Matt Brittin, the head of Google's Europe, Middle East and Africa business, said the conditions for success in the UK were now better than in 2010, when David Cameron said the founders of the tech giant believed they could never have built their company in Britain.
"I think it is getting better all the time, the conditions for big tech success here in the UK," Mr Brittin told me.
He said that although the vote to leave the European Union had caused uncertainty, it was a "local" issue and the government should concentrate on creating the right conditions for entrepreneurs to flourish globally.
"I think clearly there is uncertainty, and that is never helpful for investment," he told me.
"But in the big scheme of things the major trend that is happening is that the internet population is doubling from 2.7bn people to over 5bn people in a four to five year period.
"That is the trend entrepreneurs need to be paying attention to - and ultimately I am sure the government will sort out solutions for the local issues around Brexit.
"The thing entrepreneurs need to be doing is investing in that huge change globally because we're already world leaders in Britain - we're a big net exporter [in technology], we're creating jobs growth and opportunity through entrepreneurs today and they need to seize that opportunity now and not be distracted by short-term turmoil or uncertainty the markets are seeing."
Mr Brittin said it was vital that talent in the technology industry could move freely between different countries and a "consistent rule book" existed for as many countries as possible.
The European Union has been criticised for not moving more quickly towards a digital single market.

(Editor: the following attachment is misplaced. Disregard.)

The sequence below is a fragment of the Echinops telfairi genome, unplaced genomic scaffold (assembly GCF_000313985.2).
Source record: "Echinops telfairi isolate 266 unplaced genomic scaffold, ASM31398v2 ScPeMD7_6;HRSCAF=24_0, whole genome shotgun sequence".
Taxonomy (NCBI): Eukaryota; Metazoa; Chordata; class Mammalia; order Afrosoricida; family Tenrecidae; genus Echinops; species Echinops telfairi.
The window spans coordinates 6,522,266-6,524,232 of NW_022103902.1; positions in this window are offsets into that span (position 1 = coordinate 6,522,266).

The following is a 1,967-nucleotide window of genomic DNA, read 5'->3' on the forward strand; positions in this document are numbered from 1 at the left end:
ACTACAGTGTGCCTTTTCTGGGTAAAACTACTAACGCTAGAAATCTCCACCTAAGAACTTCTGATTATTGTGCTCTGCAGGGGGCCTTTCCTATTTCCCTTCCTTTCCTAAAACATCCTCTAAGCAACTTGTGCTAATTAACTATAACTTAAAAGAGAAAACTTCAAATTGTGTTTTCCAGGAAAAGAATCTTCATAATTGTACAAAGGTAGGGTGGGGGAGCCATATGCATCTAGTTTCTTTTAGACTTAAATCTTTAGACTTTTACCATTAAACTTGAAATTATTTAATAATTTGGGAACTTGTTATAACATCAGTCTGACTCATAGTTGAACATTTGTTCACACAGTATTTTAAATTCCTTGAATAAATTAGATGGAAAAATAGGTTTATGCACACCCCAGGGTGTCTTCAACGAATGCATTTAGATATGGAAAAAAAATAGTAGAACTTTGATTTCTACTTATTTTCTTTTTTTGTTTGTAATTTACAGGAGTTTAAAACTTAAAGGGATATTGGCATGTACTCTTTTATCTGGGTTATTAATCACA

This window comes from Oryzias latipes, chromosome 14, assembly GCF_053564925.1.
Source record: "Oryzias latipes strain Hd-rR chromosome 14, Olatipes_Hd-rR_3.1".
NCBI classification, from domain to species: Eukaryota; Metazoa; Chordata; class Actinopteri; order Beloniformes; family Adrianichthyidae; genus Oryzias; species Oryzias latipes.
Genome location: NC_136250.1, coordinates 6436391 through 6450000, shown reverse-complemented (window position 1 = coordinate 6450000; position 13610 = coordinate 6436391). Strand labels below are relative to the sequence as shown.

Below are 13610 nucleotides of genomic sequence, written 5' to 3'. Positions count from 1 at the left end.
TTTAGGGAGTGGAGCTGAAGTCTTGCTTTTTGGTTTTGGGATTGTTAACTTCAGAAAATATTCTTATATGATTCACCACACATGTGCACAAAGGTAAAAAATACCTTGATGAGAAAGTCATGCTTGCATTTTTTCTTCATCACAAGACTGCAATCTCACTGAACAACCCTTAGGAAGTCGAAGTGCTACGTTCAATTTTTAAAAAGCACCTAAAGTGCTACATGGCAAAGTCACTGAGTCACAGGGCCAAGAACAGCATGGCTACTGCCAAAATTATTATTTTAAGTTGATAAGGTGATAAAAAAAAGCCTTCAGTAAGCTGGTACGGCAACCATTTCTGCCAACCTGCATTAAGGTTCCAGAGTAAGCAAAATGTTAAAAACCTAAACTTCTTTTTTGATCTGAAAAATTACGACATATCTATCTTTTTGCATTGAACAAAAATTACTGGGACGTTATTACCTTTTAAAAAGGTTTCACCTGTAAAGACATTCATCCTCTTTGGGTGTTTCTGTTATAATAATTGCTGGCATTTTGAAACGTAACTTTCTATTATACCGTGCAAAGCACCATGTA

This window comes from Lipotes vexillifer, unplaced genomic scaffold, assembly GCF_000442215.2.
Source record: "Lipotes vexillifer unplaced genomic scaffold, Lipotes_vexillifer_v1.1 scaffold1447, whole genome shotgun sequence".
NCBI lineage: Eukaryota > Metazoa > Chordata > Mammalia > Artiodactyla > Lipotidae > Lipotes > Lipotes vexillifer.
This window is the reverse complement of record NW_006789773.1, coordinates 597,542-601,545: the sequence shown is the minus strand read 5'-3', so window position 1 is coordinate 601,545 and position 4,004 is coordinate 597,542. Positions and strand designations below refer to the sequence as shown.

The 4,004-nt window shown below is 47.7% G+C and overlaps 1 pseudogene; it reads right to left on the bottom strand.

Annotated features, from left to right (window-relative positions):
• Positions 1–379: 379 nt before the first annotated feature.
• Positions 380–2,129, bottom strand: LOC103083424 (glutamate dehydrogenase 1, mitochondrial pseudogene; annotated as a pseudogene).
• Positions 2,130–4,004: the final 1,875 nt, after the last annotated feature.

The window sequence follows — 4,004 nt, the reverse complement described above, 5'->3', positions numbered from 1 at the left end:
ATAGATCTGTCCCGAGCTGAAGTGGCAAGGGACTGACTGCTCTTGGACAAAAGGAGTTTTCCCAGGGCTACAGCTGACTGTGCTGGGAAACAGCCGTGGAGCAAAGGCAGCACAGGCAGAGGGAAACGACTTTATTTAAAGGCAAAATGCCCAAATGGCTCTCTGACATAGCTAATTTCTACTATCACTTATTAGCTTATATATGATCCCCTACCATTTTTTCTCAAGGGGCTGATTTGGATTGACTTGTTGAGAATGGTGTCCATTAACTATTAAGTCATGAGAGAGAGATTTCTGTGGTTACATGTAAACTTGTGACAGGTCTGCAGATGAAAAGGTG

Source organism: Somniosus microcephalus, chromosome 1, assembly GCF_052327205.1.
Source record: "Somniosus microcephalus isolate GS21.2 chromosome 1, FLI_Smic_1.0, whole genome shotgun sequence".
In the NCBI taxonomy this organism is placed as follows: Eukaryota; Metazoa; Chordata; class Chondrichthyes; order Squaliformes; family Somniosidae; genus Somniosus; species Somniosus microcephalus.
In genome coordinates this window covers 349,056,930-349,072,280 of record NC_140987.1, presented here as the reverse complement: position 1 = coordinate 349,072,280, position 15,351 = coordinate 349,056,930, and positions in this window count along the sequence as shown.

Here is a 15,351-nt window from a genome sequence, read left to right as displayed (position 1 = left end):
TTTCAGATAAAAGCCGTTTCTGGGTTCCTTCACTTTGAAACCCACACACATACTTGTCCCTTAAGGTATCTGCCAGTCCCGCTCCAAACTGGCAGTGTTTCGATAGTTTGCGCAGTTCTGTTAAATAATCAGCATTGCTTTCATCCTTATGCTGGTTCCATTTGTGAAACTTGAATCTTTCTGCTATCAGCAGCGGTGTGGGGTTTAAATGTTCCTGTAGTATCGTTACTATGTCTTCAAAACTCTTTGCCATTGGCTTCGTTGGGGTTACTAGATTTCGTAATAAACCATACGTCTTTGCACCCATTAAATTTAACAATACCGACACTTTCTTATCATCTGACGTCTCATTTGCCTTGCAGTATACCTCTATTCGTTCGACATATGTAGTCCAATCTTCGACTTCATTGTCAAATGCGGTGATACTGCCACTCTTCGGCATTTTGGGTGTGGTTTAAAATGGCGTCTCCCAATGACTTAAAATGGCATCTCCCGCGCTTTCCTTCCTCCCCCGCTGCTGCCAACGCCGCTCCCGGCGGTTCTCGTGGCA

"It is important for every company to be able to sell their product and services around the world," Mr Brittin said.
"It is easier if the rule book is consistent in more countries, and the single market project is not complete in Europe so there is still a lot of work to do."
Despite concerns raised over recent takeovers by foreign firms of British businesses - such as Japanese Softbank's takeover of Arm, which designs computer chips - Mr Brittin said it was not a good idea for the government to intervene.
"I think the dynamic global economy is one where investment from all sources should be welcomed - it is for founders and decision makers to decide the best options," he said.
"If you restrict financing options, investment options, in one area it makes it a less healthy market."
The Google president argued the UK had good conditions for fast-growing technology companies.
"You need entrepreneurs, skills and finance," he said, when I asked him what was necessary for success.
"My sense is we have amazing skills. Google employs 4,000 plus people in the UK, they are as good as anywhere in the world.
"Access to finance is getting better and better.
"I think the entrepreneurial piece is the one we can learn from Silicon Valley, and the appetite for risk and the ambition to do something big.
"If you start a company in Silicon Valley five years ago you are thinking about reaching the US population - 300 million.
"If you start in the UK you're reaching the national population - 60 million.
"Everybody should think, when you're starting a tech company, you can reach the entire world because that's the way things are moving."